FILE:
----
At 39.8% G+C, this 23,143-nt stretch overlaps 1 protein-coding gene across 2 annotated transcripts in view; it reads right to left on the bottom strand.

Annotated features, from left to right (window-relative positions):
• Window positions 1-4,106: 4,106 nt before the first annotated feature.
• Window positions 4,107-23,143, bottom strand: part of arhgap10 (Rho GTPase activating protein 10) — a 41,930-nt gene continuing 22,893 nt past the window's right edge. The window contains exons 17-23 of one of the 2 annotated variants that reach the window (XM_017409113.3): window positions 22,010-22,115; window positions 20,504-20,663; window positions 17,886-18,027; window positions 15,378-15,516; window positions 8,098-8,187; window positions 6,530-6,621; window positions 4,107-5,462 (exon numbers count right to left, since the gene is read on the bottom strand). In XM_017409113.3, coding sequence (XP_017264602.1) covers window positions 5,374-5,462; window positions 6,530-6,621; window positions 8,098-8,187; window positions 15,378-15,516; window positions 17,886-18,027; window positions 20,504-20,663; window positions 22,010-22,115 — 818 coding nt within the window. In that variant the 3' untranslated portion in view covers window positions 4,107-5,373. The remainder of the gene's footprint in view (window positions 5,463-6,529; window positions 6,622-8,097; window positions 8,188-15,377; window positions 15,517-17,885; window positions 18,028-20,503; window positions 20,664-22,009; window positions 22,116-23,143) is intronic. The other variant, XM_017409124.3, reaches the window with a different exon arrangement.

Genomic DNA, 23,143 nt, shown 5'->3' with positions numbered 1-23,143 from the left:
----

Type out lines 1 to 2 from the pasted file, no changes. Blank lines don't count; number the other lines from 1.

At 39.8% G+C, this 23,143-nt stretch overlaps 1 protein-coding gene across 2 annotated transcripts in view; it reads right to left on the bottom strand.

Annotated features, from left to right (window-relative positions):